Introduction to MIDI – The 1981 Music Revolution

Introduction to MIDI – The 1981 Music Revolution

Who can remember what MIDI actually stands for?

The answer is Musical Instrument Digital Interface and yes, I had also forgotten.

The simplest way to describe it is that it is a standard communication protocol, or without using technical jargon, a language that electronic music instruments use to communicate with each other in order to send and receive musical instructions.

The specification has been around for decades, it was designed in the early 80s by Dave Smith and Chet Wood, then of Sequential Circuits. It quickly became widely adopted as a means for instruments from different manufacturers to communicate with each other. It’s still very widely used today, 40 years later.

The most common use for MIDI these days is probably connecting a USB MIDI controller keyboard to your PC and playing software instruments and recording the performances.

Most of us have probably seen these familiar round 5-pin MIDI DIN connectors. You need a pair of cables to allow for communication in both directions between two devices. Connect the MIDI OUT to the MIDI IN.

These days when connecting modern MIDI devices to a computer, it’s much more common and convenient to use a single USB cable to send and receive MIDI data.

If you need to connect older MIDI instruments to your computer then you’ll need a USB to MIDI interface to which you connect your old-school MIDI cables.  Some of the higher-end USB AUDIO interfaces also include DIN MIDI ports for this purpose.

MIDI data is a set of event messages or instructions for musical notation, for example, what notes to play and their velocity, meaning how soft or hard they are played which affects their volume and tone.

MIDI can also handle other types of musical data, such as program changes when selecting different sounds, and using sustain and expression pedals. It can also transmit and receive continuous controller data such as volume, panning, effects settings and all the knob turns you make when manipulating the front panel controls of a synthesizer.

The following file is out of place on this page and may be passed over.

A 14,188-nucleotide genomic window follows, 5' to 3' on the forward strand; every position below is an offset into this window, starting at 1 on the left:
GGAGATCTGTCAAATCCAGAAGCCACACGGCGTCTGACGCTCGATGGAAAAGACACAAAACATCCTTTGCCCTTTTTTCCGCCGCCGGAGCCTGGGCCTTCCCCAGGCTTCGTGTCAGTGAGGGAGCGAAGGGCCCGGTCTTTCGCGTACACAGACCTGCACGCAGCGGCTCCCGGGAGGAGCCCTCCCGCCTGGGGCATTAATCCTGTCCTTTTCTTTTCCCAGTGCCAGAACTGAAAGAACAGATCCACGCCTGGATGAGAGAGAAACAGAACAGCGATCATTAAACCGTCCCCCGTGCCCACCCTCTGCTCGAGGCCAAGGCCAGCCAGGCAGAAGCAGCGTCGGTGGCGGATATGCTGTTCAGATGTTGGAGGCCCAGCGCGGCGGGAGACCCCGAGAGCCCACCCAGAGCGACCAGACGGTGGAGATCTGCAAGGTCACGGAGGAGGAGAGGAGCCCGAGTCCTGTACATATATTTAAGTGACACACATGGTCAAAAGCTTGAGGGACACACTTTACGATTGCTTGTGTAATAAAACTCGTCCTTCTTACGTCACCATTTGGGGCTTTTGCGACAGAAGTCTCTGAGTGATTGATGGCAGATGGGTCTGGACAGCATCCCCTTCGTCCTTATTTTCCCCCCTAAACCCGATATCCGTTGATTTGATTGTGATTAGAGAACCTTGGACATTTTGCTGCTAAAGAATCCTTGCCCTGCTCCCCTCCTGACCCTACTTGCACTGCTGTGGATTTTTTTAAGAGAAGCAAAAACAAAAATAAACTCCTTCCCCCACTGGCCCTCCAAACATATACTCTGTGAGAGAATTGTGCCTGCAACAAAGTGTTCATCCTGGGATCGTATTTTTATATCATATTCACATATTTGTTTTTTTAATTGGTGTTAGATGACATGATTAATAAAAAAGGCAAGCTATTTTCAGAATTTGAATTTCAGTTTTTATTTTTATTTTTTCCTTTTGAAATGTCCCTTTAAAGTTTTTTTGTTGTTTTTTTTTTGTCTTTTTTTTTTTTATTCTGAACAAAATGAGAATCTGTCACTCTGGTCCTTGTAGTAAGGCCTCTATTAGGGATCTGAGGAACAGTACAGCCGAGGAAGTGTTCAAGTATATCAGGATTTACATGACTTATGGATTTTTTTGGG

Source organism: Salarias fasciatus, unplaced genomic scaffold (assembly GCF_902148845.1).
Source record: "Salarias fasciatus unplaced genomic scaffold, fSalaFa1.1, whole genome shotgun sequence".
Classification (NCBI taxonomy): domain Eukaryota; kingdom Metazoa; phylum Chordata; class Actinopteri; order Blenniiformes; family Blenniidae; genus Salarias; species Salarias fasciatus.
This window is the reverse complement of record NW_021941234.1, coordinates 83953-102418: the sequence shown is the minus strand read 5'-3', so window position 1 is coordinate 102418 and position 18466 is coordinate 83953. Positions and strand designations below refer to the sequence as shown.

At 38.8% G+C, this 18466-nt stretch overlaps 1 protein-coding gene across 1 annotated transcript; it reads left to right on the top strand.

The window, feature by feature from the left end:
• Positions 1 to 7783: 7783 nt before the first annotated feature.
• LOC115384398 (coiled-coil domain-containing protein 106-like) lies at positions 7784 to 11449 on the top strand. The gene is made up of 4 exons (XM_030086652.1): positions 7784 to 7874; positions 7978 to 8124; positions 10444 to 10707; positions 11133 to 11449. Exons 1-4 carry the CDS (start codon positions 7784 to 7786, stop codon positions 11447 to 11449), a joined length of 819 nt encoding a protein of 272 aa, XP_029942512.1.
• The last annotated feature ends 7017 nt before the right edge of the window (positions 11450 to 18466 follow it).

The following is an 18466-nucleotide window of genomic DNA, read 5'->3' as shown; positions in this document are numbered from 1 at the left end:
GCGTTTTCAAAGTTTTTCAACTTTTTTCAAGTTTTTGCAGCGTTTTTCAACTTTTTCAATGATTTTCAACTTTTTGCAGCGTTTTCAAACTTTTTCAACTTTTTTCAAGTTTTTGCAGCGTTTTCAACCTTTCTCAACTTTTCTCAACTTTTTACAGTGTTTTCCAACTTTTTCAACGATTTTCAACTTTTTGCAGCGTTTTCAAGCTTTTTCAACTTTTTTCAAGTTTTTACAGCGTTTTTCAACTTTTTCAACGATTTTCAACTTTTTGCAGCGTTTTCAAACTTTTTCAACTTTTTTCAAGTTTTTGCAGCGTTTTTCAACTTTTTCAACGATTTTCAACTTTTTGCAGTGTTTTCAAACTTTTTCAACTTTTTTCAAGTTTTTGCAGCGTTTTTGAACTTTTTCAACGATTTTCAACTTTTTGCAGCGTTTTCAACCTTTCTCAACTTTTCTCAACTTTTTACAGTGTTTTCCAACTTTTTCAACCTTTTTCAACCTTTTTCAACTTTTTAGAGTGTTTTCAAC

MIDI can be captured in a MIDI sequencer and stored in a MIDI file and then played back, so all the MIDI events such as note-on and note-off are triggered at the right time.

MIDI supports 16 channels or tracks so you can build up multi-instrument performances.

It’s important to understand that MIDI data is very different to an audio signal that you might for example record with a microphone.

There are several advantages when working with MIDI. You can easily edit the captured MIDI events to fix wrong notes or timing. You can slow down or speed up the playback to change the tempo or transpose the entire performance. If you want to, you can switch out the instruments that are used. This would be impossible to do with an audio recording.

MIDI files are a fraction of the size of audio files, so ideal for sharing on the internet. Keep in mind though that the recipient will be playing back the MIDI through their own hardware or software devices in order to actually hear the music being played. If they don’t have the exact same devices it will sound quite different.

40 years later and MIDI is still going strong, with a new 2.0 specification on the horizon. Thank you to the inventors and the early adopters. It’s hard to imagine music creation without it.

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